Wednesday, December 15, 2010

4 more Shows, 2 more Box Office Days, 2 Strikes and then...?

Yes, as the headline reads, that is my life. After Sunday I have 2 weeks of reading plays and prepairing for my new job as Props Manager at my new fave theater. I am scared and excited. I had a formal meeting with the artistic and producing directors, they told me things they liked about my work so far and things they would like to see me improve upon, they gave me a job description, we all shook hands and that was it. And now I keep having dreams where I can't live up to my title, or I never go to grad school, or they plain renig and take the job away from me. When I'm awake I suddenly have mini panic attacks when I start thinking about what I really agreed to do. I know I am capable and ready for anything they can throw at me but the words "this isn't college anymore" keep ringing in my ears. I have no one to fall back on now, I am the one who must have all the answers, I have to know how to make it work. I miss Dan and DK suddenly sooo much! ha ha ha Nonetheless, I am determined to keep my chin up and do the damned thing. It can't be that hard right? I've started reading scripts and thinking about the future so thats a good thing, my first show doesn't even open until April so I've got plenty of time to prepare, I JUST HAVE TO STAY ON TOP OF THINGS!!! Time Management has never been my strong suit but now it's a priority. I cannot fall behind, ideally i don't even want to be on time! I want to be early! I have so many plans for how I can make things run smoother, easier, faster, now if I can just stick to the plan!!! I have a long way to go and a lot to learn, but if I keep from procrastinating, keep learning and prepare I WILL CONQUER!!!!

Wednesday, November 17, 2010

The Glorious final chapter to my responses to DK's Forum class...

Allison Morrow: as in any degree and career choice: make sure you know what you’re doing and you love it. Theatre doesn’t have a place for people who aren’t sure about it. Find something you are sure about because there are thousands of people trying to get the same theatre job you’re not sure about and they’d give their left arm and their first born for it.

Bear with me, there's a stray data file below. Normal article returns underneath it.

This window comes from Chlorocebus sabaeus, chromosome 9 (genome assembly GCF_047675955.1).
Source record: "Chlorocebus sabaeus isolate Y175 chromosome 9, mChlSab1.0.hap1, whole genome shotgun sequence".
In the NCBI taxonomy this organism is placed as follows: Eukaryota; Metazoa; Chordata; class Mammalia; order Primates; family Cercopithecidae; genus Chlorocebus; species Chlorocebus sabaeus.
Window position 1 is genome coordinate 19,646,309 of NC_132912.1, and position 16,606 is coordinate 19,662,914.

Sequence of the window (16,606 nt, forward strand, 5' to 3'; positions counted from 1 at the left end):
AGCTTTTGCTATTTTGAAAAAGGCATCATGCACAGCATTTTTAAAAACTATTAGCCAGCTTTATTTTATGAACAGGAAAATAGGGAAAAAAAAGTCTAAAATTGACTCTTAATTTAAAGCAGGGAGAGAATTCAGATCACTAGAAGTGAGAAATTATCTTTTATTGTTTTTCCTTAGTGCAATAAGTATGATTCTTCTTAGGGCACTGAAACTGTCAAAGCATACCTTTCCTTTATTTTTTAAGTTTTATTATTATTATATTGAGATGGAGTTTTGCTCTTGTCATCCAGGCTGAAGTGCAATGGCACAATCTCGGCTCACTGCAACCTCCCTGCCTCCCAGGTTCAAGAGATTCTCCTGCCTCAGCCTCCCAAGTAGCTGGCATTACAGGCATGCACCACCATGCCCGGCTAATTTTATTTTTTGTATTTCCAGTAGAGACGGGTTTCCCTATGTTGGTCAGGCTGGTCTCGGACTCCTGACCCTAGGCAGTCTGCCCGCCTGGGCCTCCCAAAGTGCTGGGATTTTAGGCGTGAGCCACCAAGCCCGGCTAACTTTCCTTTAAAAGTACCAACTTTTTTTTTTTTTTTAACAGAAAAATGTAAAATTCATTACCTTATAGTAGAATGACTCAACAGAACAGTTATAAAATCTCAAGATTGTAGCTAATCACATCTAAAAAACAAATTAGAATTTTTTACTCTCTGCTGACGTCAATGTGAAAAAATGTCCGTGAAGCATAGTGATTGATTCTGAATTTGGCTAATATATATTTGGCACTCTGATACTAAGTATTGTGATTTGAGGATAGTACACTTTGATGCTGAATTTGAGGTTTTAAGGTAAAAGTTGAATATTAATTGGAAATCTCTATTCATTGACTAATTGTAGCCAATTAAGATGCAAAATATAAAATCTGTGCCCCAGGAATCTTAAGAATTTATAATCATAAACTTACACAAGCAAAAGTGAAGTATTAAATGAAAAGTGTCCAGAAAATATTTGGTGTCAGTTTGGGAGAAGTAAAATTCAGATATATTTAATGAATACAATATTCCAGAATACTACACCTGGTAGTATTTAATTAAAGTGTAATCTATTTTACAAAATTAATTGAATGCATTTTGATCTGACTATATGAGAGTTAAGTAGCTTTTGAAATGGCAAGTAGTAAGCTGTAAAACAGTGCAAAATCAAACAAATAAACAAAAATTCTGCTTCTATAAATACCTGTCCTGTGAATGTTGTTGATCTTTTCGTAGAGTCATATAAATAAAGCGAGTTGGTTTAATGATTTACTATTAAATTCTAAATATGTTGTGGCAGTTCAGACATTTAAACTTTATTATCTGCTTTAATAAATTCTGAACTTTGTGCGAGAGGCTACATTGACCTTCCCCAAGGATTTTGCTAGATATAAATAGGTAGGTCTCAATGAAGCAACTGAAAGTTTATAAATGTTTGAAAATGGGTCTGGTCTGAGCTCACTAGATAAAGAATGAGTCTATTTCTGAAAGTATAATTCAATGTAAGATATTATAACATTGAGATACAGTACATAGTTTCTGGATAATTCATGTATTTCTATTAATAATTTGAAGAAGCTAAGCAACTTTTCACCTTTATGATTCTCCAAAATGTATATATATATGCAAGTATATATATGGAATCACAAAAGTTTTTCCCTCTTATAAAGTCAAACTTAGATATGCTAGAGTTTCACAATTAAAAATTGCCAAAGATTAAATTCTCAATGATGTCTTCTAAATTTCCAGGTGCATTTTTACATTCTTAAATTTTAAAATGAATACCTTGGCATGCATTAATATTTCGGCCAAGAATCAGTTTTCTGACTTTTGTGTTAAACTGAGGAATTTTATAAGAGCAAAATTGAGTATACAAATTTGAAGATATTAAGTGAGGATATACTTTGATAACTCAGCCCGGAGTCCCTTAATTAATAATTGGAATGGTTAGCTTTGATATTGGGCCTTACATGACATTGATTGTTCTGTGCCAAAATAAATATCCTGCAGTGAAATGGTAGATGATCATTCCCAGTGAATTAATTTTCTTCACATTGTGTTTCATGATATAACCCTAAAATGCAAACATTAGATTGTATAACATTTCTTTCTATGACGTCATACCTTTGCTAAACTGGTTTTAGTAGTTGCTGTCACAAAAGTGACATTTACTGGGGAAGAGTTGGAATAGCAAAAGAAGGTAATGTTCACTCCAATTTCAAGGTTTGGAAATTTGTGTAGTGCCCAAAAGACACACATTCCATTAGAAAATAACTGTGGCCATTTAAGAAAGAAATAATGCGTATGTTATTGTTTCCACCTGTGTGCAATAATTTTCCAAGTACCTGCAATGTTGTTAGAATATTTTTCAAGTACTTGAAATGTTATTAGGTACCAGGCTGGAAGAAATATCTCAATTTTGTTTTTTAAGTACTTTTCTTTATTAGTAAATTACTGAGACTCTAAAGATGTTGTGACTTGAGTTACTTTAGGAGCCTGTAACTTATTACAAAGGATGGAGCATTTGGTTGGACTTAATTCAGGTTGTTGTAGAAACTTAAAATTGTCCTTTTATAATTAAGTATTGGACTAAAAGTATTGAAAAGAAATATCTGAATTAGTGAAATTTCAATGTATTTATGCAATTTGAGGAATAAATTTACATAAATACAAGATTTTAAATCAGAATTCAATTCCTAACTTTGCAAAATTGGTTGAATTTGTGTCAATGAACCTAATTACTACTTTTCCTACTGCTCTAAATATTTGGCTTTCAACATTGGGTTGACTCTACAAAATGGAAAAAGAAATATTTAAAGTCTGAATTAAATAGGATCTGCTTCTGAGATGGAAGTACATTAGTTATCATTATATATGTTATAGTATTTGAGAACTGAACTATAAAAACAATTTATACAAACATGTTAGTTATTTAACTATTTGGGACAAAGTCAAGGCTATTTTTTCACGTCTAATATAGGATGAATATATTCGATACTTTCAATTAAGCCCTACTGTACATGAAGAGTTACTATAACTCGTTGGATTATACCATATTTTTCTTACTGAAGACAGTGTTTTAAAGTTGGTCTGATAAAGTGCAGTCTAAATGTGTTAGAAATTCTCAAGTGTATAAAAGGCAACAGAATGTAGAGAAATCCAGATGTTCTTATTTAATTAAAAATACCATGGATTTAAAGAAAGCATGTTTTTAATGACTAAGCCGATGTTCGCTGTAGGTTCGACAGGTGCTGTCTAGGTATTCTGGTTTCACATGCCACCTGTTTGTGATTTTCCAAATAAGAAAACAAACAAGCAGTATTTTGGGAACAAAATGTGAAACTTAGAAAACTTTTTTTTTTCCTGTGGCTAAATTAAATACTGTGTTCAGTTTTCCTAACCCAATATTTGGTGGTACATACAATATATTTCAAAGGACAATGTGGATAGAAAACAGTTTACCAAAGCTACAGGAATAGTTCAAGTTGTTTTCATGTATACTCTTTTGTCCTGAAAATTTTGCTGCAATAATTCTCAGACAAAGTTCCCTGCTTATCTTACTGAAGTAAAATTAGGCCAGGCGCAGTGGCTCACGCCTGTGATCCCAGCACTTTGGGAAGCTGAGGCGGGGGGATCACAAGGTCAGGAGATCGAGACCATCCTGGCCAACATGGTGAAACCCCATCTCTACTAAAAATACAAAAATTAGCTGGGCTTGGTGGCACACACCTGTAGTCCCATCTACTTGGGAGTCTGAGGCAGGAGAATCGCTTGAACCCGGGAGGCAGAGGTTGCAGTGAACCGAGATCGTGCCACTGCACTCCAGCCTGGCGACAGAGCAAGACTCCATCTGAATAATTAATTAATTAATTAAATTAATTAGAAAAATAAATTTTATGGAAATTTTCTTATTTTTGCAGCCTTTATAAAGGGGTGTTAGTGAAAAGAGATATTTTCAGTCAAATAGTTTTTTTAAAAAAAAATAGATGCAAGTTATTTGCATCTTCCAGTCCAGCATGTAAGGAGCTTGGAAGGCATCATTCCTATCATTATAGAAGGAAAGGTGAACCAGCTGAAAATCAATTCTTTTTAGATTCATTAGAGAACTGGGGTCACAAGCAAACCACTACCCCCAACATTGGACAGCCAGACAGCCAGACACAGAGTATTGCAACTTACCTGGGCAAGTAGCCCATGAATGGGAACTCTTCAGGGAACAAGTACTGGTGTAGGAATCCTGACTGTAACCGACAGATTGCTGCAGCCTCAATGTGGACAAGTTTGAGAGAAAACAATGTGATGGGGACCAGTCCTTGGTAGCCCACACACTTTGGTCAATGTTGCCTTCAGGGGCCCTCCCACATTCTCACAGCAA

Shae Burnette: I’ll take that drink any time… however, as a Chico State Alumni I do not advocate the taking of drinks from students… not that kind of drink anyway…

Ruth Williams: you seem like a narcissist and a pessimist. I did not by any means expect flowers and rainbows and awesome jobs with great salaries. I want those things but quite honestly, I was expecting to be waiting tables somewhere, not even doing theatre just so I could pay off my school loans. I am Extremely lucky to be where I am. And everyone gets discouraged, especially me, so you might not want to keep reading my blog if you only want stories about bunnies and happy job experiences.

More responses to Dr Katie's Forum class Part Dos...

Whitney Thayne: There are no set hours. End of story. I do have a 10am clock in time for the box office, and I work in there until things slow down in the afternoon, usually between 4 and 6. When I got off work at the box office I would go to work finishing props or set dressing for my current show. Now that the show is running, I fix anything that needs mending props-wise after I work in the box office. There have been a few graveyards and some very early mornings. I have call for the show 2 hours before go time. We run the show weds-sun. I basically have Mondays and some mornings off. When the Props Manager job goes into effect next season it will be much more 9 to 5, I’ll work five days a week and some nights and weekends when my show is in tech. All in all it’s not that bad. It’s really no different than going to school full time, working part time and doing a show. In fact, I think its less- no term papers lol. Also, I could earn equity points if I was doing stage management or acting here, but because I am doing props I can’t, Equity’s only for SMs and actors. In fact, the girl who used to be the Asst Props Mistress here is now our Equity Company Stage Manager. This is a great theatre to lie low at and get what you want anyways.